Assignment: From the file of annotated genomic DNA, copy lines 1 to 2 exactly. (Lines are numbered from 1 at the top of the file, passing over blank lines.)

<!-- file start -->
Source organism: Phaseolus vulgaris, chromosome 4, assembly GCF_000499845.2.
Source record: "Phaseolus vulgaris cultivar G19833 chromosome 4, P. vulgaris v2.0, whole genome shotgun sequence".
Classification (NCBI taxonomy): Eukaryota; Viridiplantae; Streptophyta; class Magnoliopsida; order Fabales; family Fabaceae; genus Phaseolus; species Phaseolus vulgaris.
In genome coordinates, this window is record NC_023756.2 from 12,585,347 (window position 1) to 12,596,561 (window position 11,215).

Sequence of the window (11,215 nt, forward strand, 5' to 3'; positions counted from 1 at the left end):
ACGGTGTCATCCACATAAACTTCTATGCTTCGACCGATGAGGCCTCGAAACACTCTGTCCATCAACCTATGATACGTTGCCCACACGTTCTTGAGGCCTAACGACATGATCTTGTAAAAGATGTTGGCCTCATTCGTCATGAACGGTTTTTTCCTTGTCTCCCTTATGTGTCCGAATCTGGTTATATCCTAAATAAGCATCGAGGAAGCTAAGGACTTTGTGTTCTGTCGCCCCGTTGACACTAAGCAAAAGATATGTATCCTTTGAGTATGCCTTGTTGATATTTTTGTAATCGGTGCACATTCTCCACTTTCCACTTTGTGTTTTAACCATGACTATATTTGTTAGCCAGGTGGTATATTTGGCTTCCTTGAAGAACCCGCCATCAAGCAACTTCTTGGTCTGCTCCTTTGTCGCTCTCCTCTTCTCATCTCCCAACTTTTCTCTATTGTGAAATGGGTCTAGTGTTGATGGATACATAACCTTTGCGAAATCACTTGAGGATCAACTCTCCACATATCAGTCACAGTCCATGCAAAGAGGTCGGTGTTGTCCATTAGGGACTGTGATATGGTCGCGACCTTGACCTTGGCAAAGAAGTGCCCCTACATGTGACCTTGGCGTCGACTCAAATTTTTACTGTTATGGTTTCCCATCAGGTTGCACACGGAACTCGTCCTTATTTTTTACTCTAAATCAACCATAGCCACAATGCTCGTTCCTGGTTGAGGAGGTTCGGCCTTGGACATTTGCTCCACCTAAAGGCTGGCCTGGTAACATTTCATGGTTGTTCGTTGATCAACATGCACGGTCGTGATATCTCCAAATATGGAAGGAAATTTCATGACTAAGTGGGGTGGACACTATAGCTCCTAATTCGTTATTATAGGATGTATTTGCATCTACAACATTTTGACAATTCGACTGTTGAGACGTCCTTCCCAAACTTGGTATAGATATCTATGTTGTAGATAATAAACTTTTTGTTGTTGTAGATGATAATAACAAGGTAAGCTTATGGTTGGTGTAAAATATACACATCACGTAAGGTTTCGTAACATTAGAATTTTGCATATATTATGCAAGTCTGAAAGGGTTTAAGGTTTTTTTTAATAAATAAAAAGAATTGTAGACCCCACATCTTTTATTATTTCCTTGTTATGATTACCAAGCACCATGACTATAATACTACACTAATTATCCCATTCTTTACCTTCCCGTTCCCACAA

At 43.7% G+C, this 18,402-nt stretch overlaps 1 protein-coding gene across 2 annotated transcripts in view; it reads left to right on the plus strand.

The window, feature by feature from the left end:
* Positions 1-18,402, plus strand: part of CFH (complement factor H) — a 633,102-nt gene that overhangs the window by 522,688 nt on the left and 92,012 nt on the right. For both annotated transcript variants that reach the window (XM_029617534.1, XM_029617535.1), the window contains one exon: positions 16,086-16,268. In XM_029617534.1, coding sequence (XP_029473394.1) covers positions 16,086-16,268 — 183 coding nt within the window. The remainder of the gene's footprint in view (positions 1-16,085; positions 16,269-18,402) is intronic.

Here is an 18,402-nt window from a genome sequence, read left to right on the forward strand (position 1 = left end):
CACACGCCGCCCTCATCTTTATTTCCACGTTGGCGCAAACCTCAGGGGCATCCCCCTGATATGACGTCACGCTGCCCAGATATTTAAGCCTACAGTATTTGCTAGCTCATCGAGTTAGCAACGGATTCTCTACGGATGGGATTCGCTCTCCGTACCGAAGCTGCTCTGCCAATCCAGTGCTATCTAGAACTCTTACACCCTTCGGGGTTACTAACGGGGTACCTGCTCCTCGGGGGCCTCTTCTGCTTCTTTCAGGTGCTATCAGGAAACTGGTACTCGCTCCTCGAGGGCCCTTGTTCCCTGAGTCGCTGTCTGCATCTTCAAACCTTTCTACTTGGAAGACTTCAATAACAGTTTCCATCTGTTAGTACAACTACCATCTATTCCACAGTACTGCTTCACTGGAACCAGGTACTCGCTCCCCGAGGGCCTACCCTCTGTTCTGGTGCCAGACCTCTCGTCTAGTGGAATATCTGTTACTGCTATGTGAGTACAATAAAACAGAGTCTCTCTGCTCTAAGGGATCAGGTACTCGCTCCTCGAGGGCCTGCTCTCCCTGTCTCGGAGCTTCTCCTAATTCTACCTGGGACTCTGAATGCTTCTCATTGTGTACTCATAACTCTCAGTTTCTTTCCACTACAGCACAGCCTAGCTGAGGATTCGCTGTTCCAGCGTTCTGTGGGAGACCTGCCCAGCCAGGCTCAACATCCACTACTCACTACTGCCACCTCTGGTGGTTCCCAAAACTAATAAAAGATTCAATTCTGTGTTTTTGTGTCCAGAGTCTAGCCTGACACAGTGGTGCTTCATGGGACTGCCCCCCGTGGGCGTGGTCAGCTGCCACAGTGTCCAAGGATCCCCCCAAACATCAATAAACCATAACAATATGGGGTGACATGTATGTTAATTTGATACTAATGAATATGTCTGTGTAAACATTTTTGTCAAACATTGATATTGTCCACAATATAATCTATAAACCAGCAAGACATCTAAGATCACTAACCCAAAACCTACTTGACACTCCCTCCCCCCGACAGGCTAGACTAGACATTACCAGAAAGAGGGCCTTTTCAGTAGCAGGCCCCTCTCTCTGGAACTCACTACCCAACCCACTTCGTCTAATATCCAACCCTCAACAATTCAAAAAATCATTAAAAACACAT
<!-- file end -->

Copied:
Source organism: Phaseolus vulgaris, chromosome 4, assembly GCF_000499845.2.
Source record: "Phaseolus vulgaris cultivar G19833 chromosome 4, P. vulgaris v2.0, whole genome shotgun sequence".